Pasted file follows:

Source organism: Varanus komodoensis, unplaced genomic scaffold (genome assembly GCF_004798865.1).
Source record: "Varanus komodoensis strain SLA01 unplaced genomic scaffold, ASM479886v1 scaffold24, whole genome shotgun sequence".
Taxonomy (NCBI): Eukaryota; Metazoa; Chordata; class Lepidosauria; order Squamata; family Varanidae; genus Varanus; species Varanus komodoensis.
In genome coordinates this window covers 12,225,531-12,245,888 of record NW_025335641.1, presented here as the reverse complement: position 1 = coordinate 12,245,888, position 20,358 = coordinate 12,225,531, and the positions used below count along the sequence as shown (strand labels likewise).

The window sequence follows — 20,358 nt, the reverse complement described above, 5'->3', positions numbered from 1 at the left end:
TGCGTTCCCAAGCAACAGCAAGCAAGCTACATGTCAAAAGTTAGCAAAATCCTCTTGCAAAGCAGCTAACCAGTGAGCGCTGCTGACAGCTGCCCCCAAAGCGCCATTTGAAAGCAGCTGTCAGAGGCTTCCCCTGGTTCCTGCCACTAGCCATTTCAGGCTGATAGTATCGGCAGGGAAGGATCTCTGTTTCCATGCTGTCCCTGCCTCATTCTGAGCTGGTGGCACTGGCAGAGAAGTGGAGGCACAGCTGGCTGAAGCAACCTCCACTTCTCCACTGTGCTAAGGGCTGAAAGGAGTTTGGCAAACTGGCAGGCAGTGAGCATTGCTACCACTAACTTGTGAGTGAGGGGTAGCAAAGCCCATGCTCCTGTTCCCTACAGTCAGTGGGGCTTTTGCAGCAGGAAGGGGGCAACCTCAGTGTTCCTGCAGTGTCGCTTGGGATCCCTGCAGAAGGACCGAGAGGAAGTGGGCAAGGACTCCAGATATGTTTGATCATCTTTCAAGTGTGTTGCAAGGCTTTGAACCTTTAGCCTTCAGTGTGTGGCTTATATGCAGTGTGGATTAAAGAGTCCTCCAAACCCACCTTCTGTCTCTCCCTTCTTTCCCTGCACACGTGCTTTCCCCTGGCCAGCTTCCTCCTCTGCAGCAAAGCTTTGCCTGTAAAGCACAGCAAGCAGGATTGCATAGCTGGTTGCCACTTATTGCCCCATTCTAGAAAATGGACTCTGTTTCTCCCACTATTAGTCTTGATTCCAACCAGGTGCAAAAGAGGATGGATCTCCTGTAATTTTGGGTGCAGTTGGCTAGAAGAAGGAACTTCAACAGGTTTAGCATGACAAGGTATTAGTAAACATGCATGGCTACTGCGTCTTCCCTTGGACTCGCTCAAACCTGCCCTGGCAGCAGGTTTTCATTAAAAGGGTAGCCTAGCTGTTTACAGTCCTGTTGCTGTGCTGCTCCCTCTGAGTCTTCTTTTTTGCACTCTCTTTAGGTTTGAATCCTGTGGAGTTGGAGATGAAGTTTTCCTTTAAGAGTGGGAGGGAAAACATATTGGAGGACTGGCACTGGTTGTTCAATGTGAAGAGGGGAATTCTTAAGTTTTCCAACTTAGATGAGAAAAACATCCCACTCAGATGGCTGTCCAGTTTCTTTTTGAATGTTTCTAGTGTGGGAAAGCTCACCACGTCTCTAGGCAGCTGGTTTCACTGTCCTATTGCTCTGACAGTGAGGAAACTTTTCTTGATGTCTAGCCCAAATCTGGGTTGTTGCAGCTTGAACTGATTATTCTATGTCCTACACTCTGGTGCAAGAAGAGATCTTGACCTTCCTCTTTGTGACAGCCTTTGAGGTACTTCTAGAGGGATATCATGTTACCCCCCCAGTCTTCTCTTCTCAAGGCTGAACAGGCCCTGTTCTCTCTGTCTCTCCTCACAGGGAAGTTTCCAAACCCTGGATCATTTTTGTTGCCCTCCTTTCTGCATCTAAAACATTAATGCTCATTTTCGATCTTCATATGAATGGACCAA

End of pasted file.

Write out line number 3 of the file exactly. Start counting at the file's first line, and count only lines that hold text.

Taxonomy (NCBI): Eukaryota; Metazoa; Chordata; class Lepidosauria; order Squamata; family Varanidae; genus Varanus; species Varanus komodoensis.